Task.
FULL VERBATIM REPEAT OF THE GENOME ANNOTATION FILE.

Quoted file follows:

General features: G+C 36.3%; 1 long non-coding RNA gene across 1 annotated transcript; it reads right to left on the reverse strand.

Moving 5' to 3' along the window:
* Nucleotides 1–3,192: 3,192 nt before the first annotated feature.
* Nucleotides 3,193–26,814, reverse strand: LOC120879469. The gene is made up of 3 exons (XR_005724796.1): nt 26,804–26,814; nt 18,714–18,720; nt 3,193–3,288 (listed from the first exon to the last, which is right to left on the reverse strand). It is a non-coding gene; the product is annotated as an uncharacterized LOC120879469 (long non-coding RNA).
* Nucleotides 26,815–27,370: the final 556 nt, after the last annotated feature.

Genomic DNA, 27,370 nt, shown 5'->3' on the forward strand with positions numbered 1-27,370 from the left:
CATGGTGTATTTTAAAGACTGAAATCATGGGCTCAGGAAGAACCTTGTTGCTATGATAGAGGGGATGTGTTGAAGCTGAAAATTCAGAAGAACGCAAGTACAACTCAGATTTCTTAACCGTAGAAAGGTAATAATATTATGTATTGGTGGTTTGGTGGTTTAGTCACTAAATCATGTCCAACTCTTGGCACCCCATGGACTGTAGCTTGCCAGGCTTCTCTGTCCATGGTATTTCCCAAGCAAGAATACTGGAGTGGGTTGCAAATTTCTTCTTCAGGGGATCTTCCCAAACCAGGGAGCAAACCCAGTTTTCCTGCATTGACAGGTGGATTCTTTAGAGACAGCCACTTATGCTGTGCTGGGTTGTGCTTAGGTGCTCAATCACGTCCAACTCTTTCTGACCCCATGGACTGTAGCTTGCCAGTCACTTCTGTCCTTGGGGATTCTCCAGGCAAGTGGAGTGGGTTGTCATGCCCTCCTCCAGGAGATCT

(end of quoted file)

General features: G+C 36.3%; 1 long non-coding RNA gene across 1 annotated transcript; it reads right to left on the reverse strand.

Moving 5' to 3' along the window:
* Nucleotides 1–3,192: 3,192 nt before the first annotated feature.
* Nucleotides 3,193–26,814, reverse strand: LOC120879469. The gene is made up of 3 exons (XR_005724796.1): nt 26,804–26,814; nt 18,714–18,720; nt 3,193–3,288 (listed from the first exon to the last, which is right to left on the reverse strand). It is a non-coding gene; the product is annotated as an uncharacterized LOC120879469 (long non-coding RNA).
* Nucleotides 26,815–27,370: the final 556 nt, after the last annotated feature.

Genomic DNA, 27,370 nt, shown 5'->3' on the forward strand with positions numbered 1-27,370 from the left:
CATGGTGTATTTTAAAGACTGAAATCATGGGCTCAGGAAGAACCTTGTTGCTATGATAGAGGGGATGTGTTGAAGCTGAAAATTCAGAAGAACGCAAGTACAACTCAGATTTCTTAACCGTAGAAAGGTAATAATATTATGTATTGGTGGTTTGGTGGTTTAGTCACTAAATCATGTCCAACTCTTGGCACCCCATGGACTGTAGCTTGCCAGGCTTCTCTGTCCATGGTATTTCCCAAGCAAGAATACTGGAGTGGGTTGCAAATTTCTTCTTCAGGGGATCTTCCCAAACCAGGGAGCAAACCCAGTTTTCCTGCATTGACAGGTGGATTCTTTAGAGACAGCCACTTATGCTGTGCTGGGTTGTGCTTAGGTGCTCAATCACGTCCAACTCTTTCTGACCCCATGGACTGTAGCTTGCCAGTCACTTCTGTCCTTGGGGATTCTCCAGGCAAGTGGAGTGGGTTGTCATGCCCTCCTCCAGGAGATCT